August 30, 2016
University of Washington and City of Auburn launch first Livable City Year partnership
The University of Washington has begun a yearlong partnership with the City of Auburn, under the new Livable City Year program. UW students and professors will work with the City of Auburn to advance the city’s goals for livability and sustainability throughout the upcoming academic year.
In this inaugural year, UW faculty will lead classes to work on 15 to 20 projects identified by the City of Auburn. Students will provide tens of thousands of hours of study and production toward specific projects identified by Auburn, while benefiting from the opportunity to apply classroom lessons to real-world problems.
“This partnership represents the very best kind of UW student experience by creating opportunities for community engagement, practical problem-solving and interdisciplinary study,” said University of Washington President Ana Mari Cauce. “The UW could not be prouder to partner with the City of Auburn through the Livable City Year program to combine education with making positive change in a Washington community.”
The Auburn City Council voted unanimously Aug. 29 to enter into an agreement with the UW for the program.
The UW’s Livable City Year program is a cross-university collaboration led by faculty directors Branden Born, an associate professor in the Department of Urban Design and Planning, and Jennifer Otten, an assistant professor in the School of Public Health, in collaboration with UW Sustainability and with foundational support from Urban@UW, the College of Built Environments and Undergraduate Academic Affairs, as well as from the non-profit organization Association of Washington Cities, which works with cities and their partners around the state. The program connects local governments with UW classes to address community-identified areas of need. The coordinated, cross-discipline approach provides the local partners with a new option to enhance sustainability and livability elements within existing and future projects and programs.
“I think the most powerful thing about Livable City Year is that it allows UW to connect with communities throughout the state using this field-tested and mutually beneficial model,” said program manager Jennifer Davison, who also manages Urban@UW. “This partnership with Auburn will be fully supported every step of the way by the program, from project identification and connection with faculty and courses, to student experience and final delivery of meaningful work to the city. It’s really exciting to see it coming together.”
Auburn’s government and administration were early champions of the program, and the city’s willingness and preparedness to take on this opportunity helped move the program forward from an idea to a reality.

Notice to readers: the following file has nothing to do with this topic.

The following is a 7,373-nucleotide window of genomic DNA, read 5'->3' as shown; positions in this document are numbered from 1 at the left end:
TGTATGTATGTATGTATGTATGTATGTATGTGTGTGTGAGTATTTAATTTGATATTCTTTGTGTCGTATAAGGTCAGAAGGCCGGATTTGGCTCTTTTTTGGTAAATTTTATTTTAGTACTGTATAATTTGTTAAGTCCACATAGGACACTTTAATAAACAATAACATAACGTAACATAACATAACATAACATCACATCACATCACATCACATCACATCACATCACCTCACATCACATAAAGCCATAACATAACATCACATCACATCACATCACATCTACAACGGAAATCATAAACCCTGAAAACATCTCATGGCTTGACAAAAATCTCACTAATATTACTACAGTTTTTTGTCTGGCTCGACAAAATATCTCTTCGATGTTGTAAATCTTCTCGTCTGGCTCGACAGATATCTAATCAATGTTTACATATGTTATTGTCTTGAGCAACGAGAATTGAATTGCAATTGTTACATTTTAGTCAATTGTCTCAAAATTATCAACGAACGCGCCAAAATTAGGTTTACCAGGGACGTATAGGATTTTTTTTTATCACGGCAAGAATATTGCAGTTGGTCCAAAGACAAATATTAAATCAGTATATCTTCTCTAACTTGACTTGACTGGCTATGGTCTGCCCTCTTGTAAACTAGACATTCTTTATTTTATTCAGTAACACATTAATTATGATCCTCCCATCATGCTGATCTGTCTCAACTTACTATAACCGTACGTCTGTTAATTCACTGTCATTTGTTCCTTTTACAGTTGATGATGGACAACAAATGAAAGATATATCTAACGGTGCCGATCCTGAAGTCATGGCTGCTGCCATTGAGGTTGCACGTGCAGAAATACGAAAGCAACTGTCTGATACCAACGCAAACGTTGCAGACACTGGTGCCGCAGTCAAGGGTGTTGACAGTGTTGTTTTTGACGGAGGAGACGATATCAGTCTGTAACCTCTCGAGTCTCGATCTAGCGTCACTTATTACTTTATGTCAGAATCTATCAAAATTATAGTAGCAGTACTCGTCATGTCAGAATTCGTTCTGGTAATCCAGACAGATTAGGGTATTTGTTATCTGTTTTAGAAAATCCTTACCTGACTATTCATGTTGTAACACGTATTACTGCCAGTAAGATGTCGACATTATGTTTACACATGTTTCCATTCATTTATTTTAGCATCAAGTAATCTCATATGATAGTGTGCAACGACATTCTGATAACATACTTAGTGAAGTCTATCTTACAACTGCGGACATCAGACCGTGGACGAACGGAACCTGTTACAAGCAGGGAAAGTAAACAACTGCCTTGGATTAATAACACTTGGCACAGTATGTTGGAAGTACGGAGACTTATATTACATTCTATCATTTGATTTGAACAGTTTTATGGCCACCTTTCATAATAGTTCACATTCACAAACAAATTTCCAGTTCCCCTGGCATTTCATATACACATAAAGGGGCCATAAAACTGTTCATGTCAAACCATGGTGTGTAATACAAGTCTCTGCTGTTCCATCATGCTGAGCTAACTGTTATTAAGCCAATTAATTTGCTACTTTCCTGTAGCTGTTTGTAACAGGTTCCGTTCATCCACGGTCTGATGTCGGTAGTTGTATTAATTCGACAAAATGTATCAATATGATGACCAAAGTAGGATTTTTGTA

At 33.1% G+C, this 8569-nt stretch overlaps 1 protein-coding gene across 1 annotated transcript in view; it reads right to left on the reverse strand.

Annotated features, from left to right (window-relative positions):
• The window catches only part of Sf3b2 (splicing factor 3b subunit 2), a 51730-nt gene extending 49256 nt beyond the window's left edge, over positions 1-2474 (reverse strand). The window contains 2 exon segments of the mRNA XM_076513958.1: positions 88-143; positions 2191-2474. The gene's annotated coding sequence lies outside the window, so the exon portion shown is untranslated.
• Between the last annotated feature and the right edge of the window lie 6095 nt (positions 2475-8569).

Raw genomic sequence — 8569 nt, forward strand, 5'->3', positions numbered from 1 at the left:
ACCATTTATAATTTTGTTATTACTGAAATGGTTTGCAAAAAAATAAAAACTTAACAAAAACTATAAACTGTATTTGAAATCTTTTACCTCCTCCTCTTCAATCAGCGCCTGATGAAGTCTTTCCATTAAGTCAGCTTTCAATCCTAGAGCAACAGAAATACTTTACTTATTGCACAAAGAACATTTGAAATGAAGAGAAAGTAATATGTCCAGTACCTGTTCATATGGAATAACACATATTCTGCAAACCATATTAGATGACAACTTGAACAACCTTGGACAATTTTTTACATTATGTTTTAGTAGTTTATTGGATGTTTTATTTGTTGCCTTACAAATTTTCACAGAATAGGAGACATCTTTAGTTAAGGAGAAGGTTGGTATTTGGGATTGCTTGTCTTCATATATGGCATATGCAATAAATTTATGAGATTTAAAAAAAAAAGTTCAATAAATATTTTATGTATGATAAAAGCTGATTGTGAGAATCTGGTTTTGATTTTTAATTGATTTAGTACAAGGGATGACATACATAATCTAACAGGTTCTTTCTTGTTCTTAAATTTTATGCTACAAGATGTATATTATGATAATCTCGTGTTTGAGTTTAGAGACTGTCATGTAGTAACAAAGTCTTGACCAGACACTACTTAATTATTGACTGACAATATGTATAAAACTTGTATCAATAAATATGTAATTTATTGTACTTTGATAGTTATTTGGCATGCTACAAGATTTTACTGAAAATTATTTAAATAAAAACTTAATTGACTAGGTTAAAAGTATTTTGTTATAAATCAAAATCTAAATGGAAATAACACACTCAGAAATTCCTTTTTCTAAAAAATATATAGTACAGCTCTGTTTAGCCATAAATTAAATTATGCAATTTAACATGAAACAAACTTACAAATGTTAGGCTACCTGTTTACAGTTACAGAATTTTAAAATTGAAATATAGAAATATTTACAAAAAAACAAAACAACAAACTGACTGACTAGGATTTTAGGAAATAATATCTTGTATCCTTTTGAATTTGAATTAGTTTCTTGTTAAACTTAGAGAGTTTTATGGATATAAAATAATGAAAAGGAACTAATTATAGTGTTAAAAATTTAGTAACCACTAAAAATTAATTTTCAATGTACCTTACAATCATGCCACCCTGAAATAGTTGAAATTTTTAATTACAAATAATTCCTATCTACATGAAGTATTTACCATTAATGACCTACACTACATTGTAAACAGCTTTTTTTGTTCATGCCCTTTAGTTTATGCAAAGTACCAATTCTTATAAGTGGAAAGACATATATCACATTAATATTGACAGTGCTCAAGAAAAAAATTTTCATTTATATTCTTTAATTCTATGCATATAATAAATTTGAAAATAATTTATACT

“We are incredibly honored and excited to be partnering with the University of Washington on these projects and to be part of this ground breaking year for the program,” Auburn Mayor Nancy Backus said.
“This program is an incredible example of what higher education can do for our community,” said Auburn Deputy Mayor Largo Wales. “Not only does this give students a unique hands-on learning opportunity, it provides the city with the opportunity to complete valuable projects that we would not have been able to otherwise.”
Livable City Year is based on the University of Oregon’s Sustainable City Year Program and is a member of the Educational Partners for Innovation in Communities Network.
“By connecting many courses over one academic year to projects that address the partner city’s specific goals, Livable City Year can have broad impacts that are difficult for faculty to achieve on their own,” Born said. “Livable City Year gives faculty across many disciplines a chance to work together in a fully collaborative UW effort.”
As part of the Livable City Year process, Auburn directors and staff identified almost 50 different possible projects for consideration. UW faculty will select 15 to 20 of these projects as subjects for classes in a variety of disciplines. Students will work on the projects in conjunction with Auburn staff for a meaningful end result. Projects were identified over a wide range of topics, such as public works, innovation and technology, urban planning and more.
“This program provides students with an opportunity to tackle meaningful and challenging real-world problems,” Otten said. “Projects addressed in these UW class and city collaborations directly affect the health and well-being of the city’s population. Students will gain an introduction to the civic process and get an opportunity to become better engaged with local communities.”
For more information, contact Born at firstname.lastname@example.org or 206-543-4975; Davison at email@example.com or 206-240-6903; and Jenna Leonard, Auburn’s climate and sustainability practice leader, at firstname.lastname@example.org or 253-804-5092.
Marc Schlossberg, co-director of the University of Oregon’s Sustainable Cities Initiative, is available to talk about this similar program: email@example.com or 541-346-2046.
The Livable City Year program will hold a kickoff event highlighting the projects UW students will be working on during the fall quarter on Oct. 6 at 10 a.m. in the wǝɫǝbʔaltxʷ – Intellectual House at the University of Washington.